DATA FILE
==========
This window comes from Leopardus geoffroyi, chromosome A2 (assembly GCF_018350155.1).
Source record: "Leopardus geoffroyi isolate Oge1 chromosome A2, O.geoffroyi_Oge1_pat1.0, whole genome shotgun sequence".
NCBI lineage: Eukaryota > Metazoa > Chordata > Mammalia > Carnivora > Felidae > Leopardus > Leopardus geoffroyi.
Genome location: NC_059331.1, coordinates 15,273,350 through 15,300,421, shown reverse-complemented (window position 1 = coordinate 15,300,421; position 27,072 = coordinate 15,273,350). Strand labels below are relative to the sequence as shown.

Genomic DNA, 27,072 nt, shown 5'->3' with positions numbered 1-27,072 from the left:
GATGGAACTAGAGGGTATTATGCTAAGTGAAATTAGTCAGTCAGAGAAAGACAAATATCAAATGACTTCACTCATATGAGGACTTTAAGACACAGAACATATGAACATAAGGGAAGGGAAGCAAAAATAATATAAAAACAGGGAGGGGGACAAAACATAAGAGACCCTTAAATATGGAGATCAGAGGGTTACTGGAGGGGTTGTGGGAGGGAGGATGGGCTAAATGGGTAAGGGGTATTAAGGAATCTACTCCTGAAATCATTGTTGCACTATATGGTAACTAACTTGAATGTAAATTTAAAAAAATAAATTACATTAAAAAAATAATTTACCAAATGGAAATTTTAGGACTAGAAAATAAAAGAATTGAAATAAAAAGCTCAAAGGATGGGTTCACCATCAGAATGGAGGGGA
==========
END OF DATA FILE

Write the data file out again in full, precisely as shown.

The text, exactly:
This window comes from Leopardus geoffroyi, chromosome A2 (assembly GCF_018350155.1).
Source record: "Leopardus geoffroyi isolate Oge1 chromosome A2, O.geoffroyi_Oge1_pat1.0, whole genome shotgun sequence".
NCBI lineage: Eukaryota > Metazoa > Chordata > Mammalia > Carnivora > Felidae > Leopardus > Leopardus geoffroyi.
Genome location: NC_059331.1, coordinates 15,273,350 through 15,300,421, shown reverse-complemented (window position 1 = coordinate 15,300,421; position 27,072 = coordinate 15,273,350). Strand labels below are relative to the sequence as shown.

Genomic DNA, 27,072 nt, shown 5'->3' with positions numbered 1-27,072 from the left:
GATGGAACTAGAGGGTATTATGCTAAGTGAAATTAGTCAGTCAGAGAAAGACAAATATCAAATGACTTCACTCATATGAGGACTTTAAGACACAGAACATATGAACATAAGGGAAGGGAAGCAAAAATAATATAAAAACAGGGAGGGGGACAAAACATAAGAGACCCTTAAATATGGAGATCAGAGGGTTACTGGAGGGGTTGTGGGAGGGAGGATGGGCTAAATGGGTAAGGGGTATTAAGGAATCTACTCCTGAAATCATTGTTGCACTATATGGTAACTAACTTGAATGTAAATTTAAAAAAATAAATTACATTAAAAAAATAATTTACCAAATGGAAATTTTAGGACTAGAAAATAAAAGAATTGAAATAAAAAGCTCAAAGGATGGGTTCACCATCAGAATGGAGGGGA